• If your loss left you angry, inconsolable, and looking for someone to blame – you may be well into entitled territory.  Stop.  Back up.  Is the Lord’s sacrifice not enough for you?  Medicate your condition with regular doses of repentance. 

The goal for all of us is to be available to minister to others in their loss.  The losses we have experienced better prepares us to empathize with the pain of others.  The comfort we received from Christ is exactly what the sorrowing ones around you need.  But first, we have to experience it ourselves. 

Once we agree that the world does not owe us any of our expectations, we can open ourselves to the compassion of Christ.  His comfort is so much better than what our anger provides us.  Choose Him as the comfort for your losses and be prepared to grow in holiness and be better prepared to share all that you have received. 

A Different Kind of Dialogue

When true simplicity is gained,
To bow and to bend we shan’t be ashamed,
To turn, turn will be our delight,
Till by turning, turning we come ’round right.  Joseph Brackett, Simple Gifts.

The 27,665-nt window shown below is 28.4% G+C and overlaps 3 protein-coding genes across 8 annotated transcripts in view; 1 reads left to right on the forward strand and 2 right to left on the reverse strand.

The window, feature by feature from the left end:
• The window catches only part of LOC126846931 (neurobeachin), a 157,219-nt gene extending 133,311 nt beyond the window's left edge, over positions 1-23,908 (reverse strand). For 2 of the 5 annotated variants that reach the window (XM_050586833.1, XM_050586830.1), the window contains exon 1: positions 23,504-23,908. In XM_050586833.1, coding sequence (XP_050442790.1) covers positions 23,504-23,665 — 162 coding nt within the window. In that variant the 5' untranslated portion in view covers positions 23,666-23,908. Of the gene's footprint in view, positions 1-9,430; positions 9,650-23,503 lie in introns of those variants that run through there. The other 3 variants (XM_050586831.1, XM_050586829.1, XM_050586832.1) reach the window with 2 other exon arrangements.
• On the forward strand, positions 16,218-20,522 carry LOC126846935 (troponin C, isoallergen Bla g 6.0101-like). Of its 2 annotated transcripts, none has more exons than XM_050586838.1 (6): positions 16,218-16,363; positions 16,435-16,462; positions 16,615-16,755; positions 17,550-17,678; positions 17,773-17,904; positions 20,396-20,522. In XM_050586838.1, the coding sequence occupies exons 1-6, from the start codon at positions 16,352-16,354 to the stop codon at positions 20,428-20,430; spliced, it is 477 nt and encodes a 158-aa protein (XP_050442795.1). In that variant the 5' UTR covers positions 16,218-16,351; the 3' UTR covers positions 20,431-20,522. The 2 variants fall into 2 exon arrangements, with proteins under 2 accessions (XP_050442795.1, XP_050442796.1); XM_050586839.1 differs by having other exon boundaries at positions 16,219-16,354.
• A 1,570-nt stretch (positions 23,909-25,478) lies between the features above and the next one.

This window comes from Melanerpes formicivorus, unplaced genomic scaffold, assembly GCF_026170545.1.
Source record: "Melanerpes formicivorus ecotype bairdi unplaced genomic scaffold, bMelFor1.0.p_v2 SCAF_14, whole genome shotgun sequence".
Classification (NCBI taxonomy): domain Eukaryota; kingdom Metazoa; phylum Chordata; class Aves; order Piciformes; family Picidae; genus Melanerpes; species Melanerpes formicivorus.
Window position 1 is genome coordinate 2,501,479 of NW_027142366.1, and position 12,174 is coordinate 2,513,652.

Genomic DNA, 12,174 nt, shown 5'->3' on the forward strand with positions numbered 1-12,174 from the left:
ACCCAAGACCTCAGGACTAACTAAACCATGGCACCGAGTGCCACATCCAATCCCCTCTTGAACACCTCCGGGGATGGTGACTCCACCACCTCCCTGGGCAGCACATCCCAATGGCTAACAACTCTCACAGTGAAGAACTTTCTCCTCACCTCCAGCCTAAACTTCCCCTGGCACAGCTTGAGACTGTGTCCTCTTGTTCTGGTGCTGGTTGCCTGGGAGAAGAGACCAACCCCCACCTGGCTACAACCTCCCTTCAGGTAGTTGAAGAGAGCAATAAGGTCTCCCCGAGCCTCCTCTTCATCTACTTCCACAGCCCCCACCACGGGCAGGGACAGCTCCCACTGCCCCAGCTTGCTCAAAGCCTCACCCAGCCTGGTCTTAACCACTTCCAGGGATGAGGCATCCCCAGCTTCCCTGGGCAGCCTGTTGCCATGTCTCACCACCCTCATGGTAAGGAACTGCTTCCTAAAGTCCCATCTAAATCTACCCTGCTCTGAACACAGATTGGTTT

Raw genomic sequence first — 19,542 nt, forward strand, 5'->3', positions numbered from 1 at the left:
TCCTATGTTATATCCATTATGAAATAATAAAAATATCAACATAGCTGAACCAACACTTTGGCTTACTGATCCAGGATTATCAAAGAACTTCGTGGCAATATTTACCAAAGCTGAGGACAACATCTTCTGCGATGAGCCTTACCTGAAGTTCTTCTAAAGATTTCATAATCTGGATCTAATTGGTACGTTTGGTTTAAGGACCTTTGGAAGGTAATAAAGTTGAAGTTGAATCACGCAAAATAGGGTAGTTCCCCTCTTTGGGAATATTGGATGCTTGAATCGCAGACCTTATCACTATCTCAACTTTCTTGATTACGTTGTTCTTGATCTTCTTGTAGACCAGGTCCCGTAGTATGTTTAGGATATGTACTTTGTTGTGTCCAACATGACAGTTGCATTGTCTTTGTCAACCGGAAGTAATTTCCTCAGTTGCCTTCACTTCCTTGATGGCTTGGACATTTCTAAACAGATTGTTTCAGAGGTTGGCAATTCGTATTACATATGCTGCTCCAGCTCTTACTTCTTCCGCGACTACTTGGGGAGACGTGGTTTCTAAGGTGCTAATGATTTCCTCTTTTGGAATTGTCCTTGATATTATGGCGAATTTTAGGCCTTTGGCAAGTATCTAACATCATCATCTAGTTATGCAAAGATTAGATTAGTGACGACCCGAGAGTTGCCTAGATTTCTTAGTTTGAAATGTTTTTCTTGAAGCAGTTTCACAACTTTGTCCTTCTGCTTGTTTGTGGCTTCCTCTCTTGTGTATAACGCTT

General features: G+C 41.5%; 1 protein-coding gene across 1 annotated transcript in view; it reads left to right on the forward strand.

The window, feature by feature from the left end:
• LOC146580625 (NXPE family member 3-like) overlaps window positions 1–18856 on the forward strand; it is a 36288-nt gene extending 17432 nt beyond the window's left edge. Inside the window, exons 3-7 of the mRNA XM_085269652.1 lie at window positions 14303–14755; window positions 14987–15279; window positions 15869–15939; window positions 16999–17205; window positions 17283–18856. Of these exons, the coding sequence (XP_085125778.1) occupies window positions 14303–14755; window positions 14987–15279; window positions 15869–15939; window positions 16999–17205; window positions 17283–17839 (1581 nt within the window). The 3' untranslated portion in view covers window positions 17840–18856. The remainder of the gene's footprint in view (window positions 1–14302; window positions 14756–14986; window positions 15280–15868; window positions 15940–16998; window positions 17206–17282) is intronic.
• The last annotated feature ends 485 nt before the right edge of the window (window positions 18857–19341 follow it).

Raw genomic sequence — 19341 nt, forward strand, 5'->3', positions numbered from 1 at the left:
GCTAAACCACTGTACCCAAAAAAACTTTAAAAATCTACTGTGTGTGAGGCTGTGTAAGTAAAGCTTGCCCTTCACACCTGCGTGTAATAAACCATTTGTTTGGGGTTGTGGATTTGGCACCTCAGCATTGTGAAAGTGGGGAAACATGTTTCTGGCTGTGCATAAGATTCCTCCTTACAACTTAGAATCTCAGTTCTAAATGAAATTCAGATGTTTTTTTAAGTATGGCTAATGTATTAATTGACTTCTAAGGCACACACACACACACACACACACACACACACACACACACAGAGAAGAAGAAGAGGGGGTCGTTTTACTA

If you haven’t noticed the discord happening in America recently, you haven’t been watching… anything.  Disagreements about racism, police, public health policy, and economic freedom have produced arguments, protests, and riots.  As competing sides of those issues engage in debate, the positions become increasingly polarized.  Listening and dialogue seem to have been replaced by demonstrations of power.  Progress seems to be available only if one side can dominate the other to the point of abandoning its interests. 

Whither Christians?  Can we bring any peace to a warring America? 

You may find yourself identifying with one side or another in these conversations.  I believe there are devout brothers and sisters with many different points of view.  But one thing we learned from our Master was how to engage with our neighbors, whether we consider them our family or our enemy.  We are called to love them.  It sounds foreign to the current tenor of the rhetoric.  It is not foreign to those who walk in Christ.